106-6 Marital Deduction Planning Flashcards Preview

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Flashcards in 106-6 Marital Deduction Planning Deck (17)
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Marital Deduction


Generally, the decedent’s estate may claim an estate tax marital deduction for an unlimited amount of qualifying transfers to a surviving spouse (including a same sex spouse) who is a U.S. citizen

Marital deduction is disallowed if the surviving spouse is not a U.S. citizen unless 1 of 2 circumstances occur:
1. Surviving spouse was a U.S. resident at the time of the decedent’s death, has been a U.S. resident at all times since the decedent’s death, and becomes a U.S. citizen before the federal estate tax return is filed

  1. Property passes to the surviving spouse through a qualified domestic trust (QDOT)

3 Basic Requirements That Must Be Met to Qualify for the Estate Tax Marital Deduction

  1. Property left to the surviving spouse must be included in the decedent’s estate
  2. Property must pass to the decedent’s surviving spouse
  3. The interest passing to the surviving spouse must not be a terminable interest

Terminable Interest


An interest that ends on an event or contingency

A surviving spouse who receives a life estate in the property of the 1st spouse to die possesses an interest that terminates when the surviving spouse dies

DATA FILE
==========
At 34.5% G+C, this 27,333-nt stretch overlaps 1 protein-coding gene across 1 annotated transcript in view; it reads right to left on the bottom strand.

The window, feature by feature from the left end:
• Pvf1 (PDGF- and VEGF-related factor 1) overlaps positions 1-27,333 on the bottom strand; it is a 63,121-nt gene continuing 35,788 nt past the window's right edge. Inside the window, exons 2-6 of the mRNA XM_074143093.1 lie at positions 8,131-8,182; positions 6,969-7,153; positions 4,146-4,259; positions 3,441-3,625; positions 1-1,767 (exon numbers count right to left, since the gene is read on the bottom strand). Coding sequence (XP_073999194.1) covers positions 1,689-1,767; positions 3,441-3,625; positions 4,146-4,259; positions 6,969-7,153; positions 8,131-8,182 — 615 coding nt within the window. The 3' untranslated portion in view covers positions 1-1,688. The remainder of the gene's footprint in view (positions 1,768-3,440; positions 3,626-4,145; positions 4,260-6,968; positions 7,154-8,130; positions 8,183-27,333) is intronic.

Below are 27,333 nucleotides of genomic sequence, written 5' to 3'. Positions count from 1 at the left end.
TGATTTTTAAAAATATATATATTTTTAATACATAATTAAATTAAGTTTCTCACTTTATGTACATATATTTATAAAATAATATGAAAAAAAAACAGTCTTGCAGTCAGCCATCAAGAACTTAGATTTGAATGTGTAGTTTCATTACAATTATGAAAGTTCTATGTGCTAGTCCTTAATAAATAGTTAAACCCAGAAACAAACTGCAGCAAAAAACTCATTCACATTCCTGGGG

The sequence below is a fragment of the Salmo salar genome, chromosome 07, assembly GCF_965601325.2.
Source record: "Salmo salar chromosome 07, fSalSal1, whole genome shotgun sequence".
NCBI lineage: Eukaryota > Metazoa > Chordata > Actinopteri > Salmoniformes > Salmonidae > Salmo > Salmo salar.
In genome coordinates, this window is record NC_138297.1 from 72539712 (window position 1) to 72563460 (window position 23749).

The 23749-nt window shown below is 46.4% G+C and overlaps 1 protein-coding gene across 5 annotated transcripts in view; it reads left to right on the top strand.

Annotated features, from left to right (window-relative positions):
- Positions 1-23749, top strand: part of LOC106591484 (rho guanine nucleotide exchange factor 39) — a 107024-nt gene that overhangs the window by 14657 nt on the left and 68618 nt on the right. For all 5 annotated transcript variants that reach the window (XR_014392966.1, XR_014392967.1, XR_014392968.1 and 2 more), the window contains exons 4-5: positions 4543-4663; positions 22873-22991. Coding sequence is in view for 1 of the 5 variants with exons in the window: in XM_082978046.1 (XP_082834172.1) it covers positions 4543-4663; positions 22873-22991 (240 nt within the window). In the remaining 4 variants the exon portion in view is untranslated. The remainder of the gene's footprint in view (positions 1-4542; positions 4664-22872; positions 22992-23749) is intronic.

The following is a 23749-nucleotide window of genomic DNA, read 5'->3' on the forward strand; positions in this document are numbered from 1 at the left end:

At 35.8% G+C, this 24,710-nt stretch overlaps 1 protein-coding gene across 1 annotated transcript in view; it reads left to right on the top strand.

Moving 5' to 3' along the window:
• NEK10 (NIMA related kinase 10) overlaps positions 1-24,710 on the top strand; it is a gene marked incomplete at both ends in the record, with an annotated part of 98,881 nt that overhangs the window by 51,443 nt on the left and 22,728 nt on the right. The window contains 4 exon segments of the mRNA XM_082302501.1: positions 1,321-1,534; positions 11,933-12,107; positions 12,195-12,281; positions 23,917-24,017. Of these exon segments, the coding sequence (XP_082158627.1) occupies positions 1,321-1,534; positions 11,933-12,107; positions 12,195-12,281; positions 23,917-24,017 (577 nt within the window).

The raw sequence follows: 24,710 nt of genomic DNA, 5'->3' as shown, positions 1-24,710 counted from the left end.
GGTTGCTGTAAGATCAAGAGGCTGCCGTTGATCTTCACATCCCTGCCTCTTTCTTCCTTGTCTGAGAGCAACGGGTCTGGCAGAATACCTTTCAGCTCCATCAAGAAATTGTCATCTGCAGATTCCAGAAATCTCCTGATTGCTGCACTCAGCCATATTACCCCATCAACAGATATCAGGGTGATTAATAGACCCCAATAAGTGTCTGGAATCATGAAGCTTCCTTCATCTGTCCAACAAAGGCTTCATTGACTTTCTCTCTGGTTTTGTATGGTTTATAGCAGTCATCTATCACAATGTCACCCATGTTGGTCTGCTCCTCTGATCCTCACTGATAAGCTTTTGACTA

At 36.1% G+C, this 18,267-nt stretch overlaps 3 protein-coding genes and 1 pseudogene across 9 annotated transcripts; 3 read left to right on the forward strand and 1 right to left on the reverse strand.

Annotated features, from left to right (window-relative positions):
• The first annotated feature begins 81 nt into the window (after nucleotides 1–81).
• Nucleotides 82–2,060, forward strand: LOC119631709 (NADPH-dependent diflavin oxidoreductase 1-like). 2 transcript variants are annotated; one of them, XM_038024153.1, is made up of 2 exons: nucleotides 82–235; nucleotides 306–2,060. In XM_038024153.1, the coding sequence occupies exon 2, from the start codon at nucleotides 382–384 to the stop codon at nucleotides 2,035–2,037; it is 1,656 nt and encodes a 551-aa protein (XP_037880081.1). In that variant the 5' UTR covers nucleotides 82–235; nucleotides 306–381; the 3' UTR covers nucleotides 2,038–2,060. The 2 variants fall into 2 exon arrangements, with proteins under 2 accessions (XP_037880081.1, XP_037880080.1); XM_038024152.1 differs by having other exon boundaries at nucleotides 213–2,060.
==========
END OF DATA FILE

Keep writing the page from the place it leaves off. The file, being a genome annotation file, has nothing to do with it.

A life estate is a classic terminable interest for purposes of the marital deduction


Bypass Planning


Affluent spouses often find it advantageous to arrange their estates so that some of the property of the 1st spouse to die does not qualify for the marital deduction

This is known as bypass planning

The portion that does not qualify for the marital deduction ultimately transferred to someone else (usually adult children) so it is not included in (or bypasses) the surviving spouse’s estate

The specific estate planning technique that typically implements this bypass result is the nonmarital or B (for bypass), trust


B (bypass) trust


Does not qualify for the marital deduction when the 1st spouse dies

The purpose of the bypass trust is to take advantage of the applicable credit amount when the 1st spouse dies (this credit is $4,505,800 in 2019 and is equivalent to $11,400,000 of taxable assets)

Aka Credit Shelter Trust or Exemption Equivalency Trust


Restrictions of the use of portability

  • only the unused lifetime exemption amount of the last predeceased spouse is available to a surviving spouse
  • If a surviving spouse remarries and the 2nd spouse also predeceases the surviving spouse, the unused lifetime exemption amount of the 1st predeceased spouse is no longer available

2 major forms of marital trusts for a U.S. citizen and a 3rd, less frequently used, form of trust in which the surviving spouse benefits

  1. General Power of Appointment (A) trust
  2. Qualified terminable interest property (QTIP or C) trust
  3. Disclaimer (or D) trust

General Power of Appointment trust (A trust)


Allows a terminable interest to be left to a surviving spouse and for the property to still qualify for the unlimited marital deduction in the deceased spouse’s estate

Surviving spouse will receive income from the trust payable at least annually for life

Surviving spouse s also given a general POA to determine the disposition of the trust property during lifetime or at death


Qualified Terminable Interest Property trust (QTIP or C) trust


Allows a terminable interest to be left to a surviving spouse and for the property to still qualify for the marital deduction in the decedent’s estate

The surviving spouse is not usually given a general POA over the trust property, so the decedent can control the ultimate disposition of the property

C trust is attractive in the following situations: